Baiter (see the critical note) keeps closer to the mss. by reading σῴζοντα αὑτόν, ‘when trying to save himself’ (the active as in § 11): but the words κατὰ τὰ τούτοις ἐψηφισμένα must then be taken with συλλαβών, against the sense, since then they tend to excuse E. Sauppe, σῴζειν τε αὐτὸν καὶ τὰ τ. ἐψ. παρόν, i.e. αὐτόν τε καί, ‘to save at once his life and the letter of the decree’. This is neat, but the double use of σῴζειν is unseasonably epigrammatic.

καίτοι...εἶδεν ‘If, however, you are to make allowance for those who destroyed their neighbours to save themselves, those others’ [who were not members of the Oligarchy] ‘have a better claim to your indulgence’ [than Eratosthenes has]; ‘for they incurred peril if they failed to go when they were sent’ [to make an arrest], ‘or if, when they had found the person at home, they denied the fact. But E. might have said that he had not met with Polemarchus, or at all events that he had not seen him’: ἔπειτα — i.e. if it was urged that he had certainly met him.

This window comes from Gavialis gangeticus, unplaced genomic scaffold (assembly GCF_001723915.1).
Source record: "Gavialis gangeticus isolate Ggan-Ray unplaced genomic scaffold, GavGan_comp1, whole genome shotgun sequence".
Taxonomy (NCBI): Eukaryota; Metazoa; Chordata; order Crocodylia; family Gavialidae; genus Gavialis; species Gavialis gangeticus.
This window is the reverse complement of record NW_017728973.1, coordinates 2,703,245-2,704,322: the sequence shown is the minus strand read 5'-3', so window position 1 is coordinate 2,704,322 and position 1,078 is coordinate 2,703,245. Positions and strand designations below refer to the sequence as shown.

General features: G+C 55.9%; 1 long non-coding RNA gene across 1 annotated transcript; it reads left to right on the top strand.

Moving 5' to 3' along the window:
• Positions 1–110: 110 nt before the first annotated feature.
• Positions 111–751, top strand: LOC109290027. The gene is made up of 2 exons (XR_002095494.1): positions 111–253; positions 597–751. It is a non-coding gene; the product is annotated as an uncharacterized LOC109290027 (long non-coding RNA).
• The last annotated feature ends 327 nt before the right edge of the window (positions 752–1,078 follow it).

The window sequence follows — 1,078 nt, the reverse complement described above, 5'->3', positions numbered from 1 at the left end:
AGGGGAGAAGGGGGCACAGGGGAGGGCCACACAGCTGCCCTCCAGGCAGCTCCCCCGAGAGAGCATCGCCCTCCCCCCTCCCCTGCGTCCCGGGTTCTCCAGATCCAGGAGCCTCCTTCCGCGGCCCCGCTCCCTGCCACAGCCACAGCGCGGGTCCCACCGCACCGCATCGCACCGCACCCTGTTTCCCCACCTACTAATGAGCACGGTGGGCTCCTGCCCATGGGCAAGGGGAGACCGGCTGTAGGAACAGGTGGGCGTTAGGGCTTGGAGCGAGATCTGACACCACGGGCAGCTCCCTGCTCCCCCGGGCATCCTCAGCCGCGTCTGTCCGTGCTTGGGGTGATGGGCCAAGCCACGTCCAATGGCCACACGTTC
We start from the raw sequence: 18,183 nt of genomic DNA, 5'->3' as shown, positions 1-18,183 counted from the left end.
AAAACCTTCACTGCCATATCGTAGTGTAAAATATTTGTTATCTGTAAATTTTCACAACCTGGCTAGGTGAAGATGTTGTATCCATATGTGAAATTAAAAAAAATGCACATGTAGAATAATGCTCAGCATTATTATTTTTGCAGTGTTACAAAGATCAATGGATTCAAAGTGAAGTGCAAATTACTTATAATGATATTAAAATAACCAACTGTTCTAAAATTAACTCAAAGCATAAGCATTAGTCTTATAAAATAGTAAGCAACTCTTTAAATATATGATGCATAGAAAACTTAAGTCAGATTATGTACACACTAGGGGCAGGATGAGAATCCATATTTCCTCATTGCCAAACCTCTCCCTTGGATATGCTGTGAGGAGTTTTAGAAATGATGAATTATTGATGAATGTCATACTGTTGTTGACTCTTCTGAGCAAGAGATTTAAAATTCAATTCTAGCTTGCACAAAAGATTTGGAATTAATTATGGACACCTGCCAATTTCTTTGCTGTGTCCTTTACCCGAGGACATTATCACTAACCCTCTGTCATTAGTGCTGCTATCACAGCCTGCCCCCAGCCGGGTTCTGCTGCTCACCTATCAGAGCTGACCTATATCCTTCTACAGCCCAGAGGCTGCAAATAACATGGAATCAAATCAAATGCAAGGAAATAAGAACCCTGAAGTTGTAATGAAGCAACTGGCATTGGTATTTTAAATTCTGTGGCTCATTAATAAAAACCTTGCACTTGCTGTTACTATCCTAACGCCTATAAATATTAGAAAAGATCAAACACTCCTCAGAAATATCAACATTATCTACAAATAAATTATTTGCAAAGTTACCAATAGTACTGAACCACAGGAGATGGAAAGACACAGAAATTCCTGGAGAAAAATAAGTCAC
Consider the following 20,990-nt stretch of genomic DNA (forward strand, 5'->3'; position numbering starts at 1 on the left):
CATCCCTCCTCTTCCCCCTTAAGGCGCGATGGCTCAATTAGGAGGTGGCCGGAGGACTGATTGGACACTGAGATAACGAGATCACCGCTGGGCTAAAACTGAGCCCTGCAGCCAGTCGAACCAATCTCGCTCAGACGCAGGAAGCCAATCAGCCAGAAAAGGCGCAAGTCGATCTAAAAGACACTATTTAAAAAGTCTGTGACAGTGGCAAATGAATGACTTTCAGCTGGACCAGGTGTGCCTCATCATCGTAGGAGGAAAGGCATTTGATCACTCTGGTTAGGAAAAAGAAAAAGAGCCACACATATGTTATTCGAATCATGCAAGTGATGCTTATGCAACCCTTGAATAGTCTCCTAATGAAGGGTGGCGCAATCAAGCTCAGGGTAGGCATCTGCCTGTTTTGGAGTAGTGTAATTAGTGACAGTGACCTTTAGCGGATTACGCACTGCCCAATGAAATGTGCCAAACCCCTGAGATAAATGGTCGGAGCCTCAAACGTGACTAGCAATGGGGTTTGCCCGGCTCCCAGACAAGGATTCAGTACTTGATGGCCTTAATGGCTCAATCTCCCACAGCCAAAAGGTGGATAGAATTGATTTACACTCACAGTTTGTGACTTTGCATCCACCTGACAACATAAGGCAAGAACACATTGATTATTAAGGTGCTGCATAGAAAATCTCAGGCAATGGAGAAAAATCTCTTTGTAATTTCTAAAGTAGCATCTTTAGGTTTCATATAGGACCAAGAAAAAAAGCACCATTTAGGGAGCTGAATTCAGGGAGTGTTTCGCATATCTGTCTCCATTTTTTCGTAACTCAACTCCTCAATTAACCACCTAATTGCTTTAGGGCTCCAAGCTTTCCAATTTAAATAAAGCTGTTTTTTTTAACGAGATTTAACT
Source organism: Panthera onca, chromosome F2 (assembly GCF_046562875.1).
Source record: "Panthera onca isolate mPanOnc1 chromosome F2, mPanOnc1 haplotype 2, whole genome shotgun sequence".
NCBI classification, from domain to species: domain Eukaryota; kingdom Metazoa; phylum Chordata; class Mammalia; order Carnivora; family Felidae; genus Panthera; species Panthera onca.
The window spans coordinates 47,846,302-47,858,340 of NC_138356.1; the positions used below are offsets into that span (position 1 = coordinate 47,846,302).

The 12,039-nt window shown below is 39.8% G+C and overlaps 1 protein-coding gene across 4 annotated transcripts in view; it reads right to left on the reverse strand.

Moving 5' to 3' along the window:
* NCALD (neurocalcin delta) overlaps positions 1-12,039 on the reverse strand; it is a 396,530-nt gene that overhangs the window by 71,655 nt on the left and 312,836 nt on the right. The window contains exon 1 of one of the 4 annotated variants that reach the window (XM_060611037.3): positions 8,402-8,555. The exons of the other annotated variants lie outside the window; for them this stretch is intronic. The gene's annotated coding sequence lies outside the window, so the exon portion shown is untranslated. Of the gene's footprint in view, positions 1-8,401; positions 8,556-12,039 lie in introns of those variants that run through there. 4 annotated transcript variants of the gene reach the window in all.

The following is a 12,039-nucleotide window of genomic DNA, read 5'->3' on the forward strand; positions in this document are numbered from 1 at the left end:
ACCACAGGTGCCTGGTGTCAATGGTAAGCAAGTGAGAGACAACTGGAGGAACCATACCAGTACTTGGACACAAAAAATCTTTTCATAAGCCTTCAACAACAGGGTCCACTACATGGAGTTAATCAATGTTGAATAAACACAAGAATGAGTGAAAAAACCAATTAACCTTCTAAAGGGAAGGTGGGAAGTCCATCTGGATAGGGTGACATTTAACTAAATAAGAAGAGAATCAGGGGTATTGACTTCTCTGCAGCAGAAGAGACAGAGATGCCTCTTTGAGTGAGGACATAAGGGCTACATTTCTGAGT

ταῦτα...οὔτ᾽ ἔλεγχον οὔτε βάσανον εἶχεν ‘these statements could not be disproved, or even tested’.

ἀποθανεῖσθαι...ἀπολουμένους On the element of false antithesis (οἱ μ. ἀποθ. and οἱ ἀπολ. being the same), cp. note on Pro Mantitheo § 13 (p. 60).

τῶν τότε λεγομένων=ἐκείνων τότε ἐλέγετο, — the discussion at the Board of the Thirty, in which E., as he alleges, had opposed the measures taken against Lysias and Polemarchus: §§ 25 f.

παρεῖναιπαῤ αὑτοῖς εἶναι ‘Since, so far from being allowed to assist at their councils, we were not allowed even to remain in our own homes’ (chez nous: cp. apud se, Cic. De Or. I. § 214). — τούτοις=τοῖς τριάκοντα, as represented by Eratosthenes.

πάντα τὰ κακά, κ.τ.λ. Dobree would read πάντα κακά, as in § 57, πάντα ἀγαθά. But cp. § 41, πάντα τὰ κακά. — πάντα κακά, all sorts of evils: πάντα τὰ κακά, all possible evils.

τοῦτο μέντοι οὐ φεύγω ‘I do not shrink, however, from meeting you on this point’: i.e. as I cannot prove that you did not protest, I am ready to assume that you did.